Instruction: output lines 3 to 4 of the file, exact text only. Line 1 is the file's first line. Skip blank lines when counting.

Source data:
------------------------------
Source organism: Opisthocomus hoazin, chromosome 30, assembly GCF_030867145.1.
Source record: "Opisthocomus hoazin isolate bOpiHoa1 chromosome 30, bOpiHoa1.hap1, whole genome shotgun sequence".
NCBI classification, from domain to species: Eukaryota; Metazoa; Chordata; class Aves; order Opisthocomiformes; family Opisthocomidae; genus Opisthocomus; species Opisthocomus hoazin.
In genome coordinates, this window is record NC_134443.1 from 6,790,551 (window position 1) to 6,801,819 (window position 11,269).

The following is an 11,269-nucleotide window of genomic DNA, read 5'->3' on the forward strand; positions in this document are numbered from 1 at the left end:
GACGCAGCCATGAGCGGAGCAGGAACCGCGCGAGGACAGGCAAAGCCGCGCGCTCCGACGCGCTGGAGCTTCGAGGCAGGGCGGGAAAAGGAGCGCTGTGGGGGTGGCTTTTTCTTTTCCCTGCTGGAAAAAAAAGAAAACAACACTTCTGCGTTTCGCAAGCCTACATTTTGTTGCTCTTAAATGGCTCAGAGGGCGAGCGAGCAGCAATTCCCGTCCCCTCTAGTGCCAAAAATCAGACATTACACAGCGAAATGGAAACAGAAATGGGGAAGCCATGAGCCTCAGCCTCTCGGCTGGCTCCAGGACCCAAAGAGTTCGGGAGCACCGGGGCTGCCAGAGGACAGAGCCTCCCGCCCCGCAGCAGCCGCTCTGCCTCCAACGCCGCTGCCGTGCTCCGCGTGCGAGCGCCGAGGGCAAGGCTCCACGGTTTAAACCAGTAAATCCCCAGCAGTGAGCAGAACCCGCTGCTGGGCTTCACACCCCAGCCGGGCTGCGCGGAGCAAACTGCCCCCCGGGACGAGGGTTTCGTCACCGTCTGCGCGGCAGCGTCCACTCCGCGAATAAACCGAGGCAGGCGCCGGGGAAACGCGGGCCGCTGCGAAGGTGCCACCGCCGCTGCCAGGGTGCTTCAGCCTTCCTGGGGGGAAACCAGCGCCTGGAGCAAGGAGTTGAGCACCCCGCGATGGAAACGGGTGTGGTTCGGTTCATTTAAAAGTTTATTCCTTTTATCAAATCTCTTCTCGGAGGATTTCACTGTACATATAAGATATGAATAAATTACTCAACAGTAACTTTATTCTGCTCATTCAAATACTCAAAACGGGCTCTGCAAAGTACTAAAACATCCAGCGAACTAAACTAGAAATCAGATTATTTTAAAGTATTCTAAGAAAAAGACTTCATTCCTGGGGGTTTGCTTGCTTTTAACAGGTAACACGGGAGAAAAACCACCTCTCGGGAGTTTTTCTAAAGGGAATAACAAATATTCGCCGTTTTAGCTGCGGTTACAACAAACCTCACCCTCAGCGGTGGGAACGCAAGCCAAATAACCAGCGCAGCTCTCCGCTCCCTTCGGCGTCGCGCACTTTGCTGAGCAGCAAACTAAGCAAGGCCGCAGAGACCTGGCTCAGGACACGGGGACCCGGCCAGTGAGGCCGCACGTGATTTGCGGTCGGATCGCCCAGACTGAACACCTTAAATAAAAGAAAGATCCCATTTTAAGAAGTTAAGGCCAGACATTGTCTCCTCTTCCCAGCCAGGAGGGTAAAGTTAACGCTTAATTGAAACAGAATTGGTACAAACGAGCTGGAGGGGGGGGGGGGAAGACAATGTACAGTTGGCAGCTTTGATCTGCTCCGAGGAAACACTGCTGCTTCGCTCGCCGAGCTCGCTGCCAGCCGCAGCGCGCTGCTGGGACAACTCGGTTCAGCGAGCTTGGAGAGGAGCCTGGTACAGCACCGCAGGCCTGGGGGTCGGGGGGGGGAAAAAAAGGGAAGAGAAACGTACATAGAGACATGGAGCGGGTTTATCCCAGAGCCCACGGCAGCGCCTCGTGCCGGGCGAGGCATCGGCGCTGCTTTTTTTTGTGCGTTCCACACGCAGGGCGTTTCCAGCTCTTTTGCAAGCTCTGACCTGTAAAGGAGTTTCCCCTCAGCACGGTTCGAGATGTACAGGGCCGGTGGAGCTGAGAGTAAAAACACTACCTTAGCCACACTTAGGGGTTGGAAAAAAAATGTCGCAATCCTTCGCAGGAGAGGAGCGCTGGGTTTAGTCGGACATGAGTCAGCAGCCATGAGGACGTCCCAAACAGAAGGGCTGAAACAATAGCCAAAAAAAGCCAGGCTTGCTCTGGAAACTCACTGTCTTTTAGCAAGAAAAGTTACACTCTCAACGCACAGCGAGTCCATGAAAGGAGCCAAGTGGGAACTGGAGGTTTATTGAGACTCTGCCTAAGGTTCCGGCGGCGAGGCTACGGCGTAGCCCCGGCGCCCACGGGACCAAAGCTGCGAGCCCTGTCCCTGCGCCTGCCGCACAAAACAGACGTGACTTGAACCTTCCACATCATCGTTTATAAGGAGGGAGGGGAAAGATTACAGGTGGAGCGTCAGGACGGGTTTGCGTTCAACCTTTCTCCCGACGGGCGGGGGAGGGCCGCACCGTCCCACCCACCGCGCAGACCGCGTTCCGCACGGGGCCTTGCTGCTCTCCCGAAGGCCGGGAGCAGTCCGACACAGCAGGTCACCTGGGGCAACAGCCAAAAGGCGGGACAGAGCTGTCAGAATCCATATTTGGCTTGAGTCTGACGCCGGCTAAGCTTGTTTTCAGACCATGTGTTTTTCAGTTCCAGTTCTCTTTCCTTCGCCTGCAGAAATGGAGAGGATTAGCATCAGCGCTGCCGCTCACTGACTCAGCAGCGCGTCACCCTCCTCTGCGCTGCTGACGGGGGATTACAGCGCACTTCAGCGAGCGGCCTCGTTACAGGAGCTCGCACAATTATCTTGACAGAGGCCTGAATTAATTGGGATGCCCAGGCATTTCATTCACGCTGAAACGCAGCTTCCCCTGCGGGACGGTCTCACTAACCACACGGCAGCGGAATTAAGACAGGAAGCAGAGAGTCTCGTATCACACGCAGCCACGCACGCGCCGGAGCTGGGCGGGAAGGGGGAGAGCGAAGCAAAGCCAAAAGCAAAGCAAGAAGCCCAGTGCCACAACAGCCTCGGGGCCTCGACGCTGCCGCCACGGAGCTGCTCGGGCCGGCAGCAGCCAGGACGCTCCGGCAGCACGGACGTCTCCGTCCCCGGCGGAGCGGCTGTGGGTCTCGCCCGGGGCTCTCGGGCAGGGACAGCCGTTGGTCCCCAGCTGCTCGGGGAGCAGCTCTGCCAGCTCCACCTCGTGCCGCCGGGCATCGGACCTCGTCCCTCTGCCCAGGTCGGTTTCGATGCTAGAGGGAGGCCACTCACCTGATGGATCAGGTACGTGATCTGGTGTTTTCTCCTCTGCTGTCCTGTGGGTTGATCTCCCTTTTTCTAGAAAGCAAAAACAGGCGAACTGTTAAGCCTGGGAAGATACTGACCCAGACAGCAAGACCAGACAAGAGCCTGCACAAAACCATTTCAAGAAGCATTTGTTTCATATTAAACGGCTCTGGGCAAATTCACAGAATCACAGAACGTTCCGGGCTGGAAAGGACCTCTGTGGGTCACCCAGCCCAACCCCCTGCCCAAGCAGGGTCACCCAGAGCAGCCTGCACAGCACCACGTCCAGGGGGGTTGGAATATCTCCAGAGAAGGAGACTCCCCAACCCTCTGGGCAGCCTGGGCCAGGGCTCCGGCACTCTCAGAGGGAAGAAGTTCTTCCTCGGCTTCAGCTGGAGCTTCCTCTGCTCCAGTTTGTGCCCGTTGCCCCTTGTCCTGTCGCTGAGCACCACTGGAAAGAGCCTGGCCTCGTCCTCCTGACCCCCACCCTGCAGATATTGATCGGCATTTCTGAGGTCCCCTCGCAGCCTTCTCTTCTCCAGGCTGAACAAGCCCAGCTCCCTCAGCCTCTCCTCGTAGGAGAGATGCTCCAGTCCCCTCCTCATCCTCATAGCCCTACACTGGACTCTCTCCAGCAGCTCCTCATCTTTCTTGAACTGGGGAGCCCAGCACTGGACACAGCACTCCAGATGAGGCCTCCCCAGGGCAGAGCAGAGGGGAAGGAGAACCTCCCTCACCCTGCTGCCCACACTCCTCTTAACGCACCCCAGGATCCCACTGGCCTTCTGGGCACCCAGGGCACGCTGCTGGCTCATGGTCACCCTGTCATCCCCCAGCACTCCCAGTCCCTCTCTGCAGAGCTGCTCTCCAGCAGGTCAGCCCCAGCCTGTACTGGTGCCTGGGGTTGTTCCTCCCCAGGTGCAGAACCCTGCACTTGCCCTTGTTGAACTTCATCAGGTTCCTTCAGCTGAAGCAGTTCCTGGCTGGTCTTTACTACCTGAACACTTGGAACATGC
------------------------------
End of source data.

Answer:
NCBI classification, from domain to species: Eukaryota; Metazoa; Chordata; class Aves; order Opisthocomiformes; family Opisthocomidae; genus Opisthocomus; species Opisthocomus hoazin.
In genome coordinates, this window is record NC_134443.1 from 6,790,551 (window position 1) to 6,801,819 (window position 11,269).